Warning Shadows

Directed by Arthur Robison

Year: 1923
Running Time: 85
Color Type: Tinted B&W
Aspect Ratio: 1.33:1
Country: Germany
Language: No Intertitles, except credits
Genres: Silent, Horror

Warning Shadows

Cast
Ruth Weyher
Fritz Kortner
Gustav von Wangenheim

Crew
Cinematographer Fritz Arno Wagner
Composed by Donald Sosin
Directed by Arthur Robison


German expressionist cinema was at its height in the 1920s, and few films embodied the movement as much as Warning Shadows. Directed by Arthur Robison, this classic tale of psychological horror remains his best known work, celebrated for its outrageous visual style and notorious for its attempt to make a purely visual feature film - in other words, a film with no intertitles (except, of course, the opening credits).

A mysterious traveler and illusionist who performs shadow puppetry arrives to provide some entertainment at an otherwise routine dinner party. The host of the party is already mad with jealousy over the presence of his wife's four suitors, but when the puppet show begins, passions overtake reason and reality is not what it appears to be. Shadows, reflections and silhouettes are the dominant imagery, and the film boasts the extraordinary camerawork of Fritz Arno Wagner, the German cinematographer who is renowned for his work with Fritz Lang (Spies, M) and F.W. Murnau (Nosferatu).

Although this marks the first time the film has been released on DVD in the United States, Warning Shadows has long been considered a landmark work by champions of the German cinema. Lotte Eisner, in her book "The Haunted Screen," declared that director Robison "handles phantoms with the same mastery as his strange illusionist," while Siegfried Kracauer, in "From Caligari to Hitler," simply stated that Warning Shadows "belongs among the masterpieces of the German screen."

Reviews

"Arthur Robison's 1923 "Warning Shadows" looks stunning in a tinted print, though its narrative concerns - a visiting magician uses shadow puppets to reveal the erotic intrigues coursing through a 19th-century country house - seem puny compared with Lang's cosmic vision." - Dave Kehr, The New York Times

"A mesmerizing psychological thriller directed by Arthur Robison. What makes "Shadows" so unusual, even for the silent era, is that Robison made a truly visual film — there were no inter-titles, save for the opening credits, explaining the action." - Susan King, Los Angeles Times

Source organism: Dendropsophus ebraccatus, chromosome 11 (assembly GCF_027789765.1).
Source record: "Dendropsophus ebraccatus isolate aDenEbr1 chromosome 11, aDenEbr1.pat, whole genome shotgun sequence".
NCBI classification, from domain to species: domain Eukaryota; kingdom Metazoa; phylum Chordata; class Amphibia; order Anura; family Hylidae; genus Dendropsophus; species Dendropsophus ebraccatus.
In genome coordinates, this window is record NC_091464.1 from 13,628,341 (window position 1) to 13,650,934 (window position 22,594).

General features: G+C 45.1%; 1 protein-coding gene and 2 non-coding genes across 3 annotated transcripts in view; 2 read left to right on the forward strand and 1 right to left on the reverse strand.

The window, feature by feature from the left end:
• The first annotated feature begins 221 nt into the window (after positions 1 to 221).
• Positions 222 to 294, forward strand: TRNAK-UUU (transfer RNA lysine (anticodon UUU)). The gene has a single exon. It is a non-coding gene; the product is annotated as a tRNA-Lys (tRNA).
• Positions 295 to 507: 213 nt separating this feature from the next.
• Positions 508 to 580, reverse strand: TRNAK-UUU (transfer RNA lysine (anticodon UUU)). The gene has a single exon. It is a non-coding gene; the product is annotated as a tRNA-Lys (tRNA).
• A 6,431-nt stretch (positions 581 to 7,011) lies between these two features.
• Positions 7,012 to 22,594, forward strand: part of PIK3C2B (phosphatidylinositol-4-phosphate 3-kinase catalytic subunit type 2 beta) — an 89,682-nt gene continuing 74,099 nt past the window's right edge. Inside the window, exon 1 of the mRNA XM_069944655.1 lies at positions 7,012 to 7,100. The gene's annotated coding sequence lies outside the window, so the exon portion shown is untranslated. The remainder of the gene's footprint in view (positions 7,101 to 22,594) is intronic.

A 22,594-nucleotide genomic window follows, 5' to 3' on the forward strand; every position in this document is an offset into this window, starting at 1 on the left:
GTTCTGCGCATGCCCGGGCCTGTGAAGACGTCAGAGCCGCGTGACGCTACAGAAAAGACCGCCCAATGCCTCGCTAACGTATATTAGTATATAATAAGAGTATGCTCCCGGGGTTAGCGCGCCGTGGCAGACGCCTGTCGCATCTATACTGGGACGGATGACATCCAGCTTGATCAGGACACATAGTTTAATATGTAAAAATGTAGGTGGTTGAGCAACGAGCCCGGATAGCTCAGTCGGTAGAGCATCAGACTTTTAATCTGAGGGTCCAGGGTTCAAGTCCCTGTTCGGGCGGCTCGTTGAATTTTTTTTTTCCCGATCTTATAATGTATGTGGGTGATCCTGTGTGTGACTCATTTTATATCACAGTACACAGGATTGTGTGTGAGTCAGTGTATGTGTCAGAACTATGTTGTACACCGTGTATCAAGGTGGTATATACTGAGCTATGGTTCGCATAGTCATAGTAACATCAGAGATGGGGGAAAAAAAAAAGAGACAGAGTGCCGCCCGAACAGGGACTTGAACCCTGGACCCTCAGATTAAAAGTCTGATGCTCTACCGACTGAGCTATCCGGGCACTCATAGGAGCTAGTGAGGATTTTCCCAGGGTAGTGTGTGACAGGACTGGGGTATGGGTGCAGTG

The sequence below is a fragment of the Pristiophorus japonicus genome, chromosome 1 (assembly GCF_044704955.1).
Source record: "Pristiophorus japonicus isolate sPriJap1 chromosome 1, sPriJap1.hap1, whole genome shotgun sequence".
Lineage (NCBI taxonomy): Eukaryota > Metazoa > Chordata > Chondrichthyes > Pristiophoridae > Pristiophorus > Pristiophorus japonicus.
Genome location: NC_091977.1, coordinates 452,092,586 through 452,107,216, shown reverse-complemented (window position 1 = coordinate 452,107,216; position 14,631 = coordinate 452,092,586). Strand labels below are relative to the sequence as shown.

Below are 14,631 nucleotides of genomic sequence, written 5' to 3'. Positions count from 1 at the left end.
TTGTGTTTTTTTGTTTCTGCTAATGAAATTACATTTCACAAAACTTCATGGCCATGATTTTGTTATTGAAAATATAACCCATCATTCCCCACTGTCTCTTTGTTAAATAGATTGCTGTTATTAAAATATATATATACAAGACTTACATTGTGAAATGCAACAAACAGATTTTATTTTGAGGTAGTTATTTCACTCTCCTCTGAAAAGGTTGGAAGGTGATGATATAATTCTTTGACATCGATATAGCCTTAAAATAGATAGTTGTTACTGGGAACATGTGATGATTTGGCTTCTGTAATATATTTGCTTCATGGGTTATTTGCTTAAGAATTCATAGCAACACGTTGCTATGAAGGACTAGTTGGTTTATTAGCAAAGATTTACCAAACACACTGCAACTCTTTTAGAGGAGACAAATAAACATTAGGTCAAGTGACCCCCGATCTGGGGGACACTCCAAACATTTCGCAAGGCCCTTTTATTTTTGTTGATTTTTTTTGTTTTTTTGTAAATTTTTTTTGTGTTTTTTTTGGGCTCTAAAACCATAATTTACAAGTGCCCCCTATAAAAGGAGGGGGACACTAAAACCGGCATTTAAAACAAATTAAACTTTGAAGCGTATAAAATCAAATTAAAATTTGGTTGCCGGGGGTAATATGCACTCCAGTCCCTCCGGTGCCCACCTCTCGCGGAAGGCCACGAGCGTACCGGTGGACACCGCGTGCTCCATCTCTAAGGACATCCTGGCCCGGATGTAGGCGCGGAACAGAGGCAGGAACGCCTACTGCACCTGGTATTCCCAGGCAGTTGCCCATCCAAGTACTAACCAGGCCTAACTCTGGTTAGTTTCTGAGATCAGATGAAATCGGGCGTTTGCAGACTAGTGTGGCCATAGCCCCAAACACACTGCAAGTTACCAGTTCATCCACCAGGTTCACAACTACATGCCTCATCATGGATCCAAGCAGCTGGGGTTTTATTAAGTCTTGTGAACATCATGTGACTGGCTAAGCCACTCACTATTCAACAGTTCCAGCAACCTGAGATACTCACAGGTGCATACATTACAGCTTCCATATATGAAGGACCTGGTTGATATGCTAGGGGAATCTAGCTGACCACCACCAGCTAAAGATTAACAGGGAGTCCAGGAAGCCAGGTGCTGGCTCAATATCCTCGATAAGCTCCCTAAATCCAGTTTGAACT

Join the conversation
'@KinoLorber' on Jul. 3 2020 at 10:10am
Ken Russell was #BornOnThisDay in 1927. Here he is on the set of BILLIoN DOLLAR BRAIN with André de Toth and Michae…' https://t.co/FsnR8XPE4z'
'@KinoLorber' on Jul. 2 2020 at 3:33pm
"...(as evidenced by his mentoring and teaching deep into his 80s) are a testament to his beautifully generous soul…' https://t.co/wnzVzzxNU3'
'@KinoLorber' on Jul. 2 2020 at 3:33pm
"...(that has been chronicled widely in books and magazines) but to highlight the unique and constant humanity of t…' https://t.co/1786vnhzdQ'
'@KinoLorber' on Jul. 2 2020 at 3:33pm
Here's Keys's lovely remembrance of him along with some drawings Glaser did for her that she held onto: "I am heart…' https://t.co/vi5WKqdE3V'
'@KinoLorber' on Jul. 2 2020 at 3:33pm
We were deeply saddened to hear of the passing of designer Milton Glaser, best known for the enduring I ♥ NY campai…' https://t.co/W0cxJZya2X'
'@KinoLorber' on Jul. 2 2020 at 2:51pm
RT' @DavidCRooney1': Look forward to seeing HELMUT NEWTON: THE BAD AND THE BEAUTIFUL, new doc just picked up by' @KinoLorber' for July 24 relea…
'@KinoLorber' on Jul. 2 2020 at 2:00pm
Thrilled to be bringing HELMUT NEWTON: THE BAD AND A BEAUTIFUL, a documentary about the trailblazing art and fashio…' https://t.co/Ga3gwOWg5p'
'@KinoLorber' on Jul. 2 2020 at 1:20pm
RT' @Variety': Kino Lorber Buys U.S. Rights to ‘Helmut Newton: The Bad and the Beautiful’ (EXCLUSIVE)' https://t.co/Bf9DduOMGX'
'@KinoLorber' on Jul. 2 2020 at 1:05pm
Now out on 📀 via' @KLStudioClassic'!' https://t.co/x6T2phUXRj'' https://t.co/E3ll46Gt0g'
'@KinoLorber' on Jul. 2 2020 at 11:41am
Now out on 📀 via' @KLStudioClassic'! Not for Publication:' https://t.co/uZL1PQuDGH' Scenes fro the Class Struggle in…' https://t.co/QGtBBpU67N'
Tweet Now!

Inquiries & Press

General Inquiries

Kino Lorber, Inc.
333 W. 39th St., Ste. 503
New York, NY 10018
Tel. (212) 629-6880
Tel. (800) 562-3330
Fax. (212) 714-0871

Press & Media

For publicity assistance and press inquiries please contact us by emailing dninh@kinolorber.com or calling 212-629-6880.

Educational

Please visit our educational site at www.KinoLorberEDU.com

For assistance with educational orders, please contact us at:

Phone:212-629-6880
Fax: 212-714-0871
Email: edu@kinolorber.com